Every team has A and B players. And every manager needs to decide how to spend his or her time training – does she work hard with the B player trying to bring them up to speed? Or analyze an A player’s performance to see how they can get even better? The answer? Follow the numbers.
It’s simple math. If a B performer produces $100 in sales, and the manager spends 20% of her time with that person and doubles their productivity, they have now increased from $100 to $200. A total net increase of $100 in sales. However, if an A performer produces $1000 in sales, and the manager spends the same amount of time with them and doubles their output, they are now producing $2000 or a net increase of $1000 in sales.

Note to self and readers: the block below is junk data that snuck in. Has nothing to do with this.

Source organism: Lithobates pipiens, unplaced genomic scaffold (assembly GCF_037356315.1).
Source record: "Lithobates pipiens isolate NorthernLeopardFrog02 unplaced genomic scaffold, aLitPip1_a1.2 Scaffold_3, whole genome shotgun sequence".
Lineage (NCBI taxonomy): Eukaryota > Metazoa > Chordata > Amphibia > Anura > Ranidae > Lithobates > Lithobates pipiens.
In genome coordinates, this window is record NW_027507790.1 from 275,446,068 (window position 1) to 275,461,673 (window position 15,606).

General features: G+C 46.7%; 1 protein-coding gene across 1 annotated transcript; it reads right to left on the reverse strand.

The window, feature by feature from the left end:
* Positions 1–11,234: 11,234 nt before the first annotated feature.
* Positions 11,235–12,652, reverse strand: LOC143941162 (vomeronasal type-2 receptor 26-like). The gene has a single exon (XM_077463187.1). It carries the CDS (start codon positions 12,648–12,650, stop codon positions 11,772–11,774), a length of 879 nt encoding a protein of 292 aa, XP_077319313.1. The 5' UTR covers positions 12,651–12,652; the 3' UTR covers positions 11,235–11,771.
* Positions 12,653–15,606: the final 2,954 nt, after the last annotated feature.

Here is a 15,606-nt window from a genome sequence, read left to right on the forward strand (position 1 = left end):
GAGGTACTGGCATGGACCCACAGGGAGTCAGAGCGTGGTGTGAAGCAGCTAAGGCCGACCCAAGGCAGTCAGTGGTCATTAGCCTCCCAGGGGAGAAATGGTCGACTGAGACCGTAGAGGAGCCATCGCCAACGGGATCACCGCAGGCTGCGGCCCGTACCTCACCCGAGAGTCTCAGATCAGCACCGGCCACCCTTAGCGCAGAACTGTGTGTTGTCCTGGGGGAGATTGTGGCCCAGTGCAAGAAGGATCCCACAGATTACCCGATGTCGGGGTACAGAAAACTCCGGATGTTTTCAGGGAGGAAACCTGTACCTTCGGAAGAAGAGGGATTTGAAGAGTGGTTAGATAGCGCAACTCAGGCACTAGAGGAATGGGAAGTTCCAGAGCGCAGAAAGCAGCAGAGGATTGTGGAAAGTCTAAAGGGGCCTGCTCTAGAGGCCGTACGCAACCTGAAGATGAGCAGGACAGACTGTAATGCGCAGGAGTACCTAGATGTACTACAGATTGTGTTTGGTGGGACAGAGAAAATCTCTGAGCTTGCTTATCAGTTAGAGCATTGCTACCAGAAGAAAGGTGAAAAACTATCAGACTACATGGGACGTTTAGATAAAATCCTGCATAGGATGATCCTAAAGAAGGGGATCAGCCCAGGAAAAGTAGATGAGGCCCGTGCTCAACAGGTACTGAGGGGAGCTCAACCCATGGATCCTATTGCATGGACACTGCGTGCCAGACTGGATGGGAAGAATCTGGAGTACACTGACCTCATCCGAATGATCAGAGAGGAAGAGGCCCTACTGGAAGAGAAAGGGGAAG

Which is a better use of the manager’s time, to increase the performance of the already high performers, or to constantly work with the low performers? The problem is that we are naturally drawn to fix the broken. We breathe a sigh of relief knowing that our A players “got it” and we are then free to push, prod, and try to motivate the B players to be more like the A players. Unfortunately the truth is a B player will never be an A player. And if we let them, they will draw every resource we have trying to achieve the impossible.
So focus on the A players. Give them a majority of your allotted training time. Get them to the next level. Listen to their ideas.
For your B players? Train them, nurture them. Grow them the best you can, just be careful to limit your time with them. Let them see where your priorities are. The only way a B player will make the jump to A is if they find it within themselves and finally “get it”.